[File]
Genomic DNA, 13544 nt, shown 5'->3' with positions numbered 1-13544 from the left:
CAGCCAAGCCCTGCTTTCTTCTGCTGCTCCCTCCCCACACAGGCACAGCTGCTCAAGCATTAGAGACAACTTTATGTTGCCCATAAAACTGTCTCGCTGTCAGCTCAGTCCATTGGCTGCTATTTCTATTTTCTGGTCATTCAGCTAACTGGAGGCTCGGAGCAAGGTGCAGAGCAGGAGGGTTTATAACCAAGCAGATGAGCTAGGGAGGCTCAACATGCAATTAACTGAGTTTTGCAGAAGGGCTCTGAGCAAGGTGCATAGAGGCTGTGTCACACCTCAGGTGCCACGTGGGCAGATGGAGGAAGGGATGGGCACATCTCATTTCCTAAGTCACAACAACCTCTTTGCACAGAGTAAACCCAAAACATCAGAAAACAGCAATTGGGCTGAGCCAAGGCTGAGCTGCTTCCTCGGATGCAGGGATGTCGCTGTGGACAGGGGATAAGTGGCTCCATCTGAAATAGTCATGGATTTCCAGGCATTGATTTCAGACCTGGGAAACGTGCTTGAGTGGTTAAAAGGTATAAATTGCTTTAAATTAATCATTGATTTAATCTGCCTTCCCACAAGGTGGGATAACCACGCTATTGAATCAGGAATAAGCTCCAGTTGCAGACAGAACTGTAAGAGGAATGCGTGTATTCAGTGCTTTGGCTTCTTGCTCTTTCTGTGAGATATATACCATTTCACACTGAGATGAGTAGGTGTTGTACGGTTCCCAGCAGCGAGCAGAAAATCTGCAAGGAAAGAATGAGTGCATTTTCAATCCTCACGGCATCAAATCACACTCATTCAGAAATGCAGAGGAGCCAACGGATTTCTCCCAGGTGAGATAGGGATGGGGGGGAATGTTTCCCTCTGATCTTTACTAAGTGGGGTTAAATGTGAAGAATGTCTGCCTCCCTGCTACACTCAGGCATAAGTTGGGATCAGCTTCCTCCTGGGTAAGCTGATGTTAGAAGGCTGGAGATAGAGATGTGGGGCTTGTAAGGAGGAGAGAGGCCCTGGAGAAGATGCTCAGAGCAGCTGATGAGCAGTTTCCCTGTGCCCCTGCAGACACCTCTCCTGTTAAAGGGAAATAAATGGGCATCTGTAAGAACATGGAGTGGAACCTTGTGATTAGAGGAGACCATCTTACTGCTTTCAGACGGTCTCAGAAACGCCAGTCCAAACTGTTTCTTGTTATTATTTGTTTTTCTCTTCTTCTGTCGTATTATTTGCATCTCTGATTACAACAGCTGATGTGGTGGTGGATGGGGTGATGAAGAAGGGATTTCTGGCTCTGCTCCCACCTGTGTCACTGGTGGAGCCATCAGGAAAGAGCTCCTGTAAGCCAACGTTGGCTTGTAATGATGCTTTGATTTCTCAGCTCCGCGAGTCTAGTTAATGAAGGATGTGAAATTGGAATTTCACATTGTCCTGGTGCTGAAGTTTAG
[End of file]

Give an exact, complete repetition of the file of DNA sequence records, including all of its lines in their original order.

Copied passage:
Genomic DNA, 13544 nt, shown 5'->3' with positions numbered 1-13544 from the left:
CAGCCAAGCCCTGCTTTCTTCTGCTGCTCCCTCCCCACACAGGCACAGCTGCTCAAGCATTAGAGACAACTTTATGTTGCCCATAAAACTGTCTCGCTGTCAGCTCAGTCCATTGGCTGCTATTTCTATTTTCTGGTCATTCAGCTAACTGGAGGCTCGGAGCAAGGTGCAGAGCAGGAGGGTTTATAACCAAGCAGATGAGCTAGGGAGGCTCAACATGCAATTAACTGAGTTTTGCAGAAGGGCTCTGAGCAAGGTGCATAGAGGCTGTGTCACACCTCAGGTGCCACGTGGGCAGATGGAGGAAGGGATGGGCACATCTCATTTCCTAAGTCACAACAACCTCTTTGCACAGAGTAAACCCAAAACATCAGAAAACAGCAATTGGGCTGAGCCAAGGCTGAGCTGCTTCCTCGGATGCAGGGATGTCGCTGTGGACAGGGGATAAGTGGCTCCATCTGAAATAGTCATGGATTTCCAGGCATTGATTTCAGACCTGGGAAACGTGCTTGAGTGGTTAAAAGGTATAAATTGCTTTAAATTAATCATTGATTTAATCTGCCTTCCCACAAGGTGGGATAACCACGCTATTGAATCAGGAATAAGCTCCAGTTGCAGACAGAACTGTAAGAGGAATGCGTGTATTCAGTGCTTTGGCTTCTTGCTCTTTCTGTGAGATATATACCATTTCACACTGAGATGAGTAGGTGTTGTACGGTTCCCAGCAGCGAGCAGAAAATCTGCAAGGAAAGAATGAGTGCATTTTCAATCCTCACGGCATCAAATCACACTCATTCAGAAATGCAGAGGAGCCAACGGATTTCTCCCAGGTGAGATAGGGATGGGGGGGAATGTTTCCCTCTGATCTTTACTAAGTGGGGTTAAATGTGAAGAATGTCTGCCTCCCTGCTACACTCAGGCATAAGTTGGGATCAGCTTCCTCCTGGGTAAGCTGATGTTAGAAGGCTGGAGATAGAGATGTGGGGCTTGTAAGGAGGAGAGAGGCCCTGGAGAAGATGCTCAGAGCAGCTGATGAGCAGTTTCCCTGTGCCCCTGCAGACACCTCTCCTGTTAAAGGGAAATAAATGGGCATCTGTAAGAACATGGAGTGGAACCTTGTGATTAGAGGAGACCATCTTACTGCTTTCAGACGGTCTCAGAAACGCCAGTCCAAACTGTTTCTTGTTATTATTTGTTTTTCTCTTCTTCTGTCGTATTATTTGCATCTCTGATTACAACAGCTGATGTGGTGGTGGATGGGGTGATGAAGAAGGGATTTCTGGCTCTGCTCCCACCTGTGTCACTGGTGGAGCCATCAGGAAAGAGCTCCTGTAAGCCAACGTTGGCTTGTAATGATGCTTTGATTTCTCAGCTCCGCGAGTCTAGTTAATGAAGGATGTGAAATTGGAATTTCACATTGTCCTGGTGCTGAAGTTTAG